Why health visiting? Examining the potential public health benefits from health visiting practice within a universal service : a narrative review of the literature

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There is increasing international interest in universal, health promoting services for pregnancy and the first three years of life and the concept of proportionate universalism. Drawing on a narrative review of literature, this paper explores mechanisms by which such services might contribute to health improvement and reducing health inequalities.

Through a narrative review of empirical literature, to identify:

(1) What are the key components of health visiting practice?

(2) How are they reflected in implementing the universal service/provision envisaged in the English Health Visitor Implementation Plan (HVIP)?

The paper draws upon a scoping study and narrative review.

Review Methods
We used three complementary approaches to search the widely dispersed literature:

(1) broad, general search,

(2) structured search, using topic-specific search terms

(3) seminal paper search.

Our key inclusion criterion was information about health visiting practice. We included empirical papers from United Kingdom (UK) from 2004 to February 2012 and older seminal papers identified in search (3), identifying a total of 348 papers for inclusion. A thematic content analysis compared the older (up to 2003) with more recent research (2004 onwards).

The analysis revealed health visiting practice as potentially characterized by a particular ‘orientation to practice.’ This embodied the values, skills and attitudes needed to deliver universal health visiting services through salutogenesis (health creation), person-centredness (human valuing) and viewing the person in situation (human ecology). Research about health visiting actions focuses on home visiting, needs assessment and parent-health visitor relationships. The detailed description of health visitors’ skills, attitudes, values, and their application in practice, provides an explanation of how universal provision can potentially help to promote health and shift the social gradient of health inequalities.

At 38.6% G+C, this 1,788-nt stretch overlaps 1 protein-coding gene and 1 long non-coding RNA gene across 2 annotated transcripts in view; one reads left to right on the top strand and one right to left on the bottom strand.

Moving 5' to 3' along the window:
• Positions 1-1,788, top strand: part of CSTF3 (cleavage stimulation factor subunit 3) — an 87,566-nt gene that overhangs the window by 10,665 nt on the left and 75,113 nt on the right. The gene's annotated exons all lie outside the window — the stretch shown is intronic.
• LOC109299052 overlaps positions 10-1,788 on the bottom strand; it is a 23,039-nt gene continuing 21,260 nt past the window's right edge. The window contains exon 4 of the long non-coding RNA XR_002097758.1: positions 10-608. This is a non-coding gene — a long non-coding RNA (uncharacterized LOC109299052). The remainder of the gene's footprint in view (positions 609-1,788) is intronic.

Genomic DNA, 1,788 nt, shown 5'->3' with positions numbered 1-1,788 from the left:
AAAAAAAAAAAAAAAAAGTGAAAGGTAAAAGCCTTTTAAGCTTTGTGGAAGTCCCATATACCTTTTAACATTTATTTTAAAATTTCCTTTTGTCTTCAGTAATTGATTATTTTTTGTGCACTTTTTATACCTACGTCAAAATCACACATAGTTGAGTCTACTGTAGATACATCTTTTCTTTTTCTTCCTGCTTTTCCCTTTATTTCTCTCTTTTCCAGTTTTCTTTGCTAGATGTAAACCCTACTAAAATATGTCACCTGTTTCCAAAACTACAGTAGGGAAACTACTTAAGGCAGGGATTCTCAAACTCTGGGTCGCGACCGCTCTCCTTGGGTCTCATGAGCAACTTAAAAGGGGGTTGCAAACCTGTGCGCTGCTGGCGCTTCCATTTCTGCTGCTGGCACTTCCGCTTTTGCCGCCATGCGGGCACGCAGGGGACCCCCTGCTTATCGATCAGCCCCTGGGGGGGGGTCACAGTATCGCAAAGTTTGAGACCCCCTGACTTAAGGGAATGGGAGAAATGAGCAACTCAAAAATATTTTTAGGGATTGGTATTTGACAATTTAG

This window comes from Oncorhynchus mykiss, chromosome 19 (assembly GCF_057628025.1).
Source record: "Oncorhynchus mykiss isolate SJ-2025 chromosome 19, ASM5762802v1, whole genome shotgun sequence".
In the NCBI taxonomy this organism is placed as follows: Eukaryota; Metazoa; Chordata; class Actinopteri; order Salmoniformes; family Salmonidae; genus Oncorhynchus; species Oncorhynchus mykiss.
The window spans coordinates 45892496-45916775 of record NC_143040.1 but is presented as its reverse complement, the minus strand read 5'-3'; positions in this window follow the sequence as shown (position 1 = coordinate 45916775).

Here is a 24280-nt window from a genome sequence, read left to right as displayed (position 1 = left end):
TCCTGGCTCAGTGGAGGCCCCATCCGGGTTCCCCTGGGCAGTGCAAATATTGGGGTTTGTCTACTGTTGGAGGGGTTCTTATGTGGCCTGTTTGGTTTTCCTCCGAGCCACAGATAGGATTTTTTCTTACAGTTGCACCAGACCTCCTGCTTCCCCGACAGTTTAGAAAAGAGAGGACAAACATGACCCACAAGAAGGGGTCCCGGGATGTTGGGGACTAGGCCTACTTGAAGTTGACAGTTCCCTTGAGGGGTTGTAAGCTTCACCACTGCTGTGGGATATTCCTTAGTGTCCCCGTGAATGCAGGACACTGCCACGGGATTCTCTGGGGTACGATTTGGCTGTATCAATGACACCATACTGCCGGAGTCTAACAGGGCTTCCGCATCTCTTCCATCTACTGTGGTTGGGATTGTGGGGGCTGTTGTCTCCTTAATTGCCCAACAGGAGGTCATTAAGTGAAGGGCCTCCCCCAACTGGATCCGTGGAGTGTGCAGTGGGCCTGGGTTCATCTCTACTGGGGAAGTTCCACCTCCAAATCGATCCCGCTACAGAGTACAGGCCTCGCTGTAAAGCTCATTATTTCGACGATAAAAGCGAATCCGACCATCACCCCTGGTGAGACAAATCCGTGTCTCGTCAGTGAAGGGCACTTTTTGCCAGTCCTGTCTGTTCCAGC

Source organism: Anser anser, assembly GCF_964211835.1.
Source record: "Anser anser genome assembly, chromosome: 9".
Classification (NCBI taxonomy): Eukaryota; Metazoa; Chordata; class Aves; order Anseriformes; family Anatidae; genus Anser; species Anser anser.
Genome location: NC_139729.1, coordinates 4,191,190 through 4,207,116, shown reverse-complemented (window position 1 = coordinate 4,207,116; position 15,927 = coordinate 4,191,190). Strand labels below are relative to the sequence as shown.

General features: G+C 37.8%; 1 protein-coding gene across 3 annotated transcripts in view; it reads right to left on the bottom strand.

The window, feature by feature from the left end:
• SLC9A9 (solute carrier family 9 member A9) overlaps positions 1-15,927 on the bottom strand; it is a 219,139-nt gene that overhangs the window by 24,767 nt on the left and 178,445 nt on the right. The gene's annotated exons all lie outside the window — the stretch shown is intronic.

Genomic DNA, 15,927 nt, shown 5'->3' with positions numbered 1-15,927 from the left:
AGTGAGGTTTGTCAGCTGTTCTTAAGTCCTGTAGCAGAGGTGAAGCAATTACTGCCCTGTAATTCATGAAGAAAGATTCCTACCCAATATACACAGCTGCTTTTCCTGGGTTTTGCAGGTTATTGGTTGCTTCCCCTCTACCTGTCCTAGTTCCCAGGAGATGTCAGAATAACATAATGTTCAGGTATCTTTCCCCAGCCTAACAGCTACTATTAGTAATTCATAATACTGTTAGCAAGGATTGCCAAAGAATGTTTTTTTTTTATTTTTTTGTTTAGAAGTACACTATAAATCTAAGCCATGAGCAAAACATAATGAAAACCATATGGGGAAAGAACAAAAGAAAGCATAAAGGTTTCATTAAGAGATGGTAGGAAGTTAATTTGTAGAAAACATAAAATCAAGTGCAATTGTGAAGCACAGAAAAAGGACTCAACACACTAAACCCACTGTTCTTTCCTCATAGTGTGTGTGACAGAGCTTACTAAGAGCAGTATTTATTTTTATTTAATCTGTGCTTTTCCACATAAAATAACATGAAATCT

Identification of needs across an undifferentiated, universal caseload, combined with an outreach style that enhances uptake of needed services and appropriate health or parenting information, creates opportunities for parents who may otherwise have remained unaware of, or unwilling to engage with such provision.

There is a lack of evaluative research about health visiting practice, service organization or universal health visiting as potential mechanisms for promoting health and reducing health inequalities. This paper offers a potential foundation for such research in future.
Original languageEnglish
Pages (from-to)465-480
Number of pages16
JournalInternational Journal of Nursing Studies
Issue number1
Early online date27 Jul 2014
Publication statusPublished - Jan 2015


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